Gold, other precious metals, and precious stones were the only tangible wealth in the past world. The human civilization of the time was agricultural, which meant that the most productive assets, such as crops and land, were not able to move. Gold and precious stones were the most common alternative to move vast amounts of wealth and remained that for many centuries.
Nowadays, many more forms of wealth are transferable: intellectual property, financial securities, bank deposits, and cryptocurrency. Therefore, the yellow metal is not the only asset to move out of the country.
For starters, gold is an excellent option to store wealth confidentially. If you have physical yellow metal and keep it safe, there's not a 'counterparty' such as an institution or broker standing in between you and the real money.
No one keeps a tab on your gold, and your name isn't even in a database. When you die, your heirs can get the yellow metal with no administrative obstacles.
The yellow metal has proven to be an excellent investment for a long time. Since August 1971, the moment that gold was officially disconnected from the US Dollar, the price of gold has grown 42 times. In comparison, the S&P 500 has increased by 40 times over the same time.
However, this doesn't mean that yellow metal is a better investment. If you reinvested dividends, stocks outperformed. However, the past has shown that yellow metal is an investment worth considering.
Another advantage of yellow metal is it's always been a hedge against risks to the financial system. It's like having an insurance policy. The physical yellow metal has always been a fantastic investment in times of actual financial/economic crisis - Physical gold, coins, and bars.
Many investors put their money into 'paper' gold-related products, such as ETFs (Exchange Traded Funds) - 99.99 percent times Exchange Traded Funds perform similarly to the physical yellow metal. It's 0.01 percent in the actual emergencies when ETFs' performance is significantly diverse from the physical yellow metal.
This was evident at the beginning of the pandemic. In March 2020, significant gold Exchange Traded Funds dropped by about 10 percent in the early months. However, the physical yellow metal and coins shot up dramatically. This means that the physical stuff is always superior to paper.
Then there are many other reasons to own gold, though there's one that stands out: the concept of diversification.
The majority of people know that concept very well. Don't put all your eggs into one basket. We have discussed diversification extensively at Trade Selector, ensuring your lifestyle, assets, and business aren't tied to the same country where you live.
Financial investment diversification is the action of holding multiple assets with low or no correlation to each other.
For a quick illustration, PepsiCo and Coca-Cola are technically two separate businesses. They share similar risks and rewards. Pepsi is likely doing similarly if Coke is doing well, and the reverse is true. So if you hold shares of both Coke and Pepsi, it's investing in the same asset sector. Your rewards and risks are not evenly diversified and disseminated.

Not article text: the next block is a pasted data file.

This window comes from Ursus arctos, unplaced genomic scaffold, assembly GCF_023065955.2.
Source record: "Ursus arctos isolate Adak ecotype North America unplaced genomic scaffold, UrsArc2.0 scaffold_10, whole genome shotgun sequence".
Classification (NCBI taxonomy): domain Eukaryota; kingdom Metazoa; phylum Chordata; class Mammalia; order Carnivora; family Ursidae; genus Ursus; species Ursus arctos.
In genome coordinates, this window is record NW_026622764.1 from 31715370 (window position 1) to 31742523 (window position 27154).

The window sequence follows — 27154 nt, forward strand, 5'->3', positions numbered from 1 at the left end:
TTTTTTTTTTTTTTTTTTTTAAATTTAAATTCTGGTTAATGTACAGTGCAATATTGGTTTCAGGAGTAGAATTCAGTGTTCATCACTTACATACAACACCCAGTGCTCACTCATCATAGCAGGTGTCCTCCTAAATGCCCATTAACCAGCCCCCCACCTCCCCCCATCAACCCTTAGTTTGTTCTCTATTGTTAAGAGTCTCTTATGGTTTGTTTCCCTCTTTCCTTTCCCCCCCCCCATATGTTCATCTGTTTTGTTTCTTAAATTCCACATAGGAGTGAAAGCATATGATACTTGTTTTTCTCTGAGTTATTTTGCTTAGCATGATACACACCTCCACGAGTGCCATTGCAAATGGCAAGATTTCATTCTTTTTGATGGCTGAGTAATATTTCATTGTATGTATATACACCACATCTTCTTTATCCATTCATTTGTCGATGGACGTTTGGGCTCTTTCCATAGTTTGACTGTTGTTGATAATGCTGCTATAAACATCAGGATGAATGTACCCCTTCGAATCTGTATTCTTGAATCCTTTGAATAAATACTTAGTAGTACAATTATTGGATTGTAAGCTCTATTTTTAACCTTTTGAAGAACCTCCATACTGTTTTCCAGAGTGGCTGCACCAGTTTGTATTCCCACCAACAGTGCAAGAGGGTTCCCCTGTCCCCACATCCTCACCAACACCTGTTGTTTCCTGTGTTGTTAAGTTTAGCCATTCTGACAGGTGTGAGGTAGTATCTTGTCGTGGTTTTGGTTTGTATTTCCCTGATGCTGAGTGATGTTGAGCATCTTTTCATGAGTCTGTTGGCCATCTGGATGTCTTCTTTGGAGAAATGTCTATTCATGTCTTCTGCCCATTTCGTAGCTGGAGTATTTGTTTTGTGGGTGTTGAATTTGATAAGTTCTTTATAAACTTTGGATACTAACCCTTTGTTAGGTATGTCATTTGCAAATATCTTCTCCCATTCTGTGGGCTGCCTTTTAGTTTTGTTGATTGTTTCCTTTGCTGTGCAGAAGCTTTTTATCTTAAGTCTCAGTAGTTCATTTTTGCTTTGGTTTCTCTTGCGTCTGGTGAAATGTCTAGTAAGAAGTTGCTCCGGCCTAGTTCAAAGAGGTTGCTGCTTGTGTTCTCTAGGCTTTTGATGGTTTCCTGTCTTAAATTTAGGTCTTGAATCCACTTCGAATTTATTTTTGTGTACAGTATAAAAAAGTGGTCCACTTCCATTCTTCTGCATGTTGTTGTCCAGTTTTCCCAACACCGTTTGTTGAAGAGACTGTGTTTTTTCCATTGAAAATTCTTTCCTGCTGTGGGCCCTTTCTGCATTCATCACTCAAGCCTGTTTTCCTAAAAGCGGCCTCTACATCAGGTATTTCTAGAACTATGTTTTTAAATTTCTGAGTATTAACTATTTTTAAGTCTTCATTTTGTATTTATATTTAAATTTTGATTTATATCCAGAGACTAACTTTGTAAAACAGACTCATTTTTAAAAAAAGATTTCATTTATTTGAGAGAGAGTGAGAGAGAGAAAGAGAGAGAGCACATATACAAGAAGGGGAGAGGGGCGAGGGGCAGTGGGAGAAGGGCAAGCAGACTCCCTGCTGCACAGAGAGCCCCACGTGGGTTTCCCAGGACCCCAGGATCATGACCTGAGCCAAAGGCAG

Nowadays, many people believe they are diversified since they have put their money into, for instance, a tech company and a bank stock - Amazon and JP Morgan.
Yes, these two companies are certainly less correlated than Pepsi and Coca-Cola. However, you are still investing in stocks. This is not very good diversification.
This is where gold can shine. Compared to the market for stocks, i.e., the S&P 500, gold has a debased correlation. When yellow metal is doing well, the stock market is performing poorly, and there are occurrences where stocks are rising, and gold is falling. There are also years when they both perform well and when they both are declining in tandem.
In a mathematical sense, the yellow metal can be described as a way to diversify away from the paper market. Their rewards and risks are entirely different. Surprisingly, however, yellow metal's diversification does not stop there.
Let's examine the history of the price of yellow metal (a reference to a beginning in 1971). In that case, the price history also shows a low correlation to the American economy, i.e., there are times when the US economy shrinks, but gold prices rise. There are also times when the US economy expands; however, gold prices trade sideways.
There is even a minimal correlation between Federal Reserve and yellow metal, i.e., the price of yellow metal fluctuates independently of the fact that interest rates increase or fall, whether the Federal Reserve balance sheet expands or collapses, or if the Federal Reserve raises the amount of money supply.
This diversification is an appealing benefit of gold, particularly in these dangerous geopolitical and volatile economic times. You may also be taken aback that silver can be a significant divergence asset from gold - However, this is a topic for another article.
This article was printed from TradingSig.com